Little Creatures

by on August 7, 2009
FavoriteLoadingAdd to Recipe Box

Grasshopper on Cactus

A quick trip to my parents’ house in the country means three things: a time to catch up on family gossip, an opportunity to feast on my mother’s vegan lasagna, and a chance to tour my Dad’s garden with my camera in hand.

My father, a retired horticulturist, has two gardening passions, azaleas and cacti. In his position at LSU, he worked mostly with the former, but since his retirement, he’s built up an impressive collection of cacti, some of them very unusual. The one above is one of the more usual specimens, but a small grasshopper found it a fine place to perch.

Bee-on-azalea

My father has planted the acre or two around the house with azaleas on different blooming schedules so that it seems that some of them are always in bloom. There are usually a few bees gathering pollen.

Butterfly on Azaleas

And butterflies too!

Dad among the azaleas

Though my dad doesn’t really qualify as a “little creature,” these azaleas wouldn’t be here without him, so I think he deserves to have his photo taken among them.

E

And heck, if he can be here, how about a photo of my own little creature, E?

It was a quick trip, so I didn’t have as much time as I’d like to track down more creatures. So let me take the opportunity to show off a couple of the creatures I found in my own garden this summer.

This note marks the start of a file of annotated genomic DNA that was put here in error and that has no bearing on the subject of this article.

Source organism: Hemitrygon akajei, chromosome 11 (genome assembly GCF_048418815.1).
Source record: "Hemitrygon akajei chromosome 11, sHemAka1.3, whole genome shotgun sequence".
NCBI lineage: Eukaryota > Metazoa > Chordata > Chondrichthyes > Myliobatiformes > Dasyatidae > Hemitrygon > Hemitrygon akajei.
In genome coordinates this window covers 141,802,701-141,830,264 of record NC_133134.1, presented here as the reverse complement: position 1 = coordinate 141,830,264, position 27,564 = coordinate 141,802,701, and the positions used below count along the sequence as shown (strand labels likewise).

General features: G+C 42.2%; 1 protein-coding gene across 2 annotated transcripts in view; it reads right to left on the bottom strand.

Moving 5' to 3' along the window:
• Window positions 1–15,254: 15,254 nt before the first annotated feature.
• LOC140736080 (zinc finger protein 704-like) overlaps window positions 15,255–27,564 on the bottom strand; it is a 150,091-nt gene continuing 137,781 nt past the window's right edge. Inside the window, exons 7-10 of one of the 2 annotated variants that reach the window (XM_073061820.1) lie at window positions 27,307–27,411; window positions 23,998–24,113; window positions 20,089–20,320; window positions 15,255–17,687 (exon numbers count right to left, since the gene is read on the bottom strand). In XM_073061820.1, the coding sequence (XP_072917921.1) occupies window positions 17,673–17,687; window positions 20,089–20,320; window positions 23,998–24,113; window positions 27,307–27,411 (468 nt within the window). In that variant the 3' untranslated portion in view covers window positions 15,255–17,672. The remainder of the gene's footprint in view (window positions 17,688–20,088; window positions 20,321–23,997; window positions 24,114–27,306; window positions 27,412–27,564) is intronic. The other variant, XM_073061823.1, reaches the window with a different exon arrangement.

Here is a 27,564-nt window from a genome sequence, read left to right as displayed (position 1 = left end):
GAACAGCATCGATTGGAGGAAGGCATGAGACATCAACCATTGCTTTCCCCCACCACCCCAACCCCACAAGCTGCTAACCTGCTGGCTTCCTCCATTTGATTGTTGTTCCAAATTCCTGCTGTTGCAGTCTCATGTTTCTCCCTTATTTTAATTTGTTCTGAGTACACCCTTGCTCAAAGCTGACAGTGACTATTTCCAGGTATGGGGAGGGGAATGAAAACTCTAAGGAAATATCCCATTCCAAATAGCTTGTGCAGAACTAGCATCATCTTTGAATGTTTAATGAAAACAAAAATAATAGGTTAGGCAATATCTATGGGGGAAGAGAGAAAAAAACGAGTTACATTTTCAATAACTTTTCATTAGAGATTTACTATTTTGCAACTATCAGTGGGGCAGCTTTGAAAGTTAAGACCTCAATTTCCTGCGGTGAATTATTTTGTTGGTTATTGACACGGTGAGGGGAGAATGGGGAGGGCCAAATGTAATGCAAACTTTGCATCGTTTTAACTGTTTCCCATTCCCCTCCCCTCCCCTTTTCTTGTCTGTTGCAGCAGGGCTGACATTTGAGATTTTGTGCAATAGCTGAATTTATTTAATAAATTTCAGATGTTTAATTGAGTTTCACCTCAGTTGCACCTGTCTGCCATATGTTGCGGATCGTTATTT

Frog on Tomato

We may not be doing a great job growing vegetables this summer, but we’ve been positively stellar at attracting creatures. Squash vine borers, snails, and enormous slugs have been our most unwelcome guests, but if we look closely we find frogs and toads blending into the background. I just wish they ate squash vine borers, snails, and slugs!

Bee on Litchi Tomato Flower

We also have our fair share of bees. This one is pollinating a strange new plant we’re growing called a Litchi Tomato.

Litchi Tomato

Neither a litchi (or lychee) nor a tomato, this crazy plant is completely covered with large thorns. They make picking its berries, which taste like a cross between a cherry, raspberry, and tomato, very tricky. Unfortunately, another creature, some kind of caterpillar, took care of harvesting most of the berries for us. When I found him, fat and happy after eating most of the berries, I didn’t pause to take his photo, but I did look around to see if there was a hungry frog nearby. Unfortunately, no.

Thanks for taking this creature tour with me. I’ll be back soon with photos of something you can eat!


Never Miss a Recipe!

You'll keep up to date with new recipes and old ones you might have forgotten when you subscribe to NewsBites, the new FatFree Vegan newsletter. It's free, so sign up today!



Leave a Comment

Thanks for visiting my site! All comments are read and appreciated, and if you have a question, I will try to respond within a couple days. Note: If you are leaving a comment for the first time, it will be held for moderation. Be patient and it will appear as soon as I have a chance to approve it.

Want to have your photo alongside your comment? Sign up for a Gravatar!

Current day month ye@r *

{ 2 comments… read them below or add one }

1 Karen August 13, 2009 at 9:36 pm

Wow, that's a great photo – you got really close to that little guy – I think I can see some whiskers growing on his mandible!

Reply

2 Cafe Cyan August 18, 2009 at 9:15 pm

Gorgeous pictures! This convinces me that I really need to upgrade and get rid of my point and shoot (at least my birthday is coming up.)

Reply

Previous post:

Next post: